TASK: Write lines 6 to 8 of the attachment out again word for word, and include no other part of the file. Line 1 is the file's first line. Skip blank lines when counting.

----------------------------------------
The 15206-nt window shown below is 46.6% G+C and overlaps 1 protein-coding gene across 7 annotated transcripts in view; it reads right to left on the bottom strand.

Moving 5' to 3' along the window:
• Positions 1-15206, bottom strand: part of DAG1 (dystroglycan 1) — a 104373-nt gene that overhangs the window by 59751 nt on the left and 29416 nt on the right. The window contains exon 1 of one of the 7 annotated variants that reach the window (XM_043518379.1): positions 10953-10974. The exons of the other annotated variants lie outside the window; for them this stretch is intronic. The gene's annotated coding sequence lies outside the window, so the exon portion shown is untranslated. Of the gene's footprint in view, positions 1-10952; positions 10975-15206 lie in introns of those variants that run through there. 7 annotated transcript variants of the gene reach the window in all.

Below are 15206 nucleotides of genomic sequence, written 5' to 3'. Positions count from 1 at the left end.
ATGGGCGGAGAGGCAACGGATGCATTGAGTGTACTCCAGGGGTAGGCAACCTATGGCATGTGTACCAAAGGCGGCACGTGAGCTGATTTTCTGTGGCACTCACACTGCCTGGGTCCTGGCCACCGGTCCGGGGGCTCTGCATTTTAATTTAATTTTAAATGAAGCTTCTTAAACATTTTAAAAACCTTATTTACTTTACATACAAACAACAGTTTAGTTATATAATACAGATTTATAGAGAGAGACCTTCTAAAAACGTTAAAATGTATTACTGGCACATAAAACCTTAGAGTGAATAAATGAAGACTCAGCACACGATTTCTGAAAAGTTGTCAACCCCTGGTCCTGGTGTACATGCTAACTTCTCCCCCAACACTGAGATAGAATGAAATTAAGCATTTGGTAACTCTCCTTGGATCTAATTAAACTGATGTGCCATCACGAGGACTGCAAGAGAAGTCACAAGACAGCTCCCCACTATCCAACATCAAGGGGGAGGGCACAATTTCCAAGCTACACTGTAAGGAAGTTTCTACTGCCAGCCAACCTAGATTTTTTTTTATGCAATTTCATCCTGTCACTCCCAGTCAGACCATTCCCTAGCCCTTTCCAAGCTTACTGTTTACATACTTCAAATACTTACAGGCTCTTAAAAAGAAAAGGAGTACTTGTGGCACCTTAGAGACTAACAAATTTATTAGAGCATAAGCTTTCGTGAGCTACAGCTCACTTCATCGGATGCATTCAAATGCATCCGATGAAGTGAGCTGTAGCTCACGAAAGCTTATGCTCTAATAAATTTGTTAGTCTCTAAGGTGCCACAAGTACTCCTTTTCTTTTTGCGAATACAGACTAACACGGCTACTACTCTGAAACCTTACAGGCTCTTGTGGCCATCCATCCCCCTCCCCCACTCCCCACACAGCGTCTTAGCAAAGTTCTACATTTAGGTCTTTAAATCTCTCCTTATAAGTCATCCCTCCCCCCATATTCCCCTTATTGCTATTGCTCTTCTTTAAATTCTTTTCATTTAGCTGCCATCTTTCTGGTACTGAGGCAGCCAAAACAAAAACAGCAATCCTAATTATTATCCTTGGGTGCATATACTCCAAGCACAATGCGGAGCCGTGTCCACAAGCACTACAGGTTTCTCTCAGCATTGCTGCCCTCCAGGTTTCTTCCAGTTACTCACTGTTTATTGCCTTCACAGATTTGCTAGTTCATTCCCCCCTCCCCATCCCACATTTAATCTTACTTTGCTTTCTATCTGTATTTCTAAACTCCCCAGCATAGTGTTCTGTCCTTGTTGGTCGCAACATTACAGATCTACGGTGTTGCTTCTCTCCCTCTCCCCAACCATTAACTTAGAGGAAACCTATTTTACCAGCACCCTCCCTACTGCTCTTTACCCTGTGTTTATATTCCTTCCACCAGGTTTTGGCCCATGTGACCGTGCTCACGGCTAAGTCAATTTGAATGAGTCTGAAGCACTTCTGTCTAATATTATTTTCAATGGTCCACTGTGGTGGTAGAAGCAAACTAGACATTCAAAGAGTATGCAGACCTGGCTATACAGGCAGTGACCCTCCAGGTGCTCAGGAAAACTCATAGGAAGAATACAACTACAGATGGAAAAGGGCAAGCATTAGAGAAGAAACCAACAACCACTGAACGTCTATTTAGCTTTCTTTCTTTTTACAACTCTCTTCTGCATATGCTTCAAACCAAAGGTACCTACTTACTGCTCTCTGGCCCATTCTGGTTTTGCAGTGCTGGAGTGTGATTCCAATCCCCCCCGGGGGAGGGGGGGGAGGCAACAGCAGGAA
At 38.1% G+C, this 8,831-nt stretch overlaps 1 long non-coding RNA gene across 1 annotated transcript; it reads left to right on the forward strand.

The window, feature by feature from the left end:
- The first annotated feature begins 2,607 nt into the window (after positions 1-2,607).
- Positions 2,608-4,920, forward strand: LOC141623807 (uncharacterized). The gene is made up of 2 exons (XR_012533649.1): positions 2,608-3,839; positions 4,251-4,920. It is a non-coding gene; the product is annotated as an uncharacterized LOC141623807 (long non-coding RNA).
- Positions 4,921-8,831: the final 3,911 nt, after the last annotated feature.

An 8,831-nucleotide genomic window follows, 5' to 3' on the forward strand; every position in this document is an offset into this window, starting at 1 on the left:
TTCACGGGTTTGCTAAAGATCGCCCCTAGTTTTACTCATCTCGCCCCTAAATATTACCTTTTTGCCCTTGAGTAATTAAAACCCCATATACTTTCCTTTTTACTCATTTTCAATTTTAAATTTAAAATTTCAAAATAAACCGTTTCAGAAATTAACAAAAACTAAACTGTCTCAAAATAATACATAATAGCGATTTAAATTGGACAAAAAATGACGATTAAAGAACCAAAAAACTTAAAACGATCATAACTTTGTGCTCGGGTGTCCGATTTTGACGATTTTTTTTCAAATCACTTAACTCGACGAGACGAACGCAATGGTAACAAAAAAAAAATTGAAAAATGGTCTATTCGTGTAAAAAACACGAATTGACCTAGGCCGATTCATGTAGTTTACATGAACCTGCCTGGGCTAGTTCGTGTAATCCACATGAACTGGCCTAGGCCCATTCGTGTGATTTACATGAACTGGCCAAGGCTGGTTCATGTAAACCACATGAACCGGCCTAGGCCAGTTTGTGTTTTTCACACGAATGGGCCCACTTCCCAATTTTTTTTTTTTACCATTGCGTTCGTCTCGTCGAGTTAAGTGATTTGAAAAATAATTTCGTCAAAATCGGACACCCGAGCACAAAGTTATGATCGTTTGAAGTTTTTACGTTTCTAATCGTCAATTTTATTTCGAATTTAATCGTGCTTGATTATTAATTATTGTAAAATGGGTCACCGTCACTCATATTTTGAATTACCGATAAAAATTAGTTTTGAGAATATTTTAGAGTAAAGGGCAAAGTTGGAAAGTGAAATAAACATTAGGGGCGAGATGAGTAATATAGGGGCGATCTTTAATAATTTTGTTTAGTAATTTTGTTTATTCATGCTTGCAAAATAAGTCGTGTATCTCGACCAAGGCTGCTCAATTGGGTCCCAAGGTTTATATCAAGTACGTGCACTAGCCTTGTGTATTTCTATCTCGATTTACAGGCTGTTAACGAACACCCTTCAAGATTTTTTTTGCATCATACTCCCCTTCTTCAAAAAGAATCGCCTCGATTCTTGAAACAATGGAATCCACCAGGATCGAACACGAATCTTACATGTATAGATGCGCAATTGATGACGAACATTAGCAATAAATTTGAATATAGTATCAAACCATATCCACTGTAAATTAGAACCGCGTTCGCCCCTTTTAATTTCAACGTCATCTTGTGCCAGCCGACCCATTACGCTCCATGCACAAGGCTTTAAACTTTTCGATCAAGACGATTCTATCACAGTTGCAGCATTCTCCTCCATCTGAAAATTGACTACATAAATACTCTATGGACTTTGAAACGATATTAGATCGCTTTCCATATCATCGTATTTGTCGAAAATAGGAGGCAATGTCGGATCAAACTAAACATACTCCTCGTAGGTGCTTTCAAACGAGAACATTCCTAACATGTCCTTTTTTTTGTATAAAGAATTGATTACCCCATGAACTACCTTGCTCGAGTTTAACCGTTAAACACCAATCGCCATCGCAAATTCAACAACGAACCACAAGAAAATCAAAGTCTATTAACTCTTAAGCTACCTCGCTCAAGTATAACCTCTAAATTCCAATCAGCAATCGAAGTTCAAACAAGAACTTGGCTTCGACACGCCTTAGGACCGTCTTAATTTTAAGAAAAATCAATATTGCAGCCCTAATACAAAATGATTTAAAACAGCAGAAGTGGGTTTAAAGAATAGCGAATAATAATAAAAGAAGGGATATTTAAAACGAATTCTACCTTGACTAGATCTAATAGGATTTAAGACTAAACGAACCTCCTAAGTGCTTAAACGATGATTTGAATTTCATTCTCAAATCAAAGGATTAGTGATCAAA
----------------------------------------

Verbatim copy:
At 38.1% G+C, this 8,831-nt stretch overlaps 1 long non-coding RNA gene across 1 annotated transcript; it reads left to right on the forward strand.

The window, feature by feature from the left end:
- The first annotated feature begins 2,607 nt into the window (after positions 1-2,607).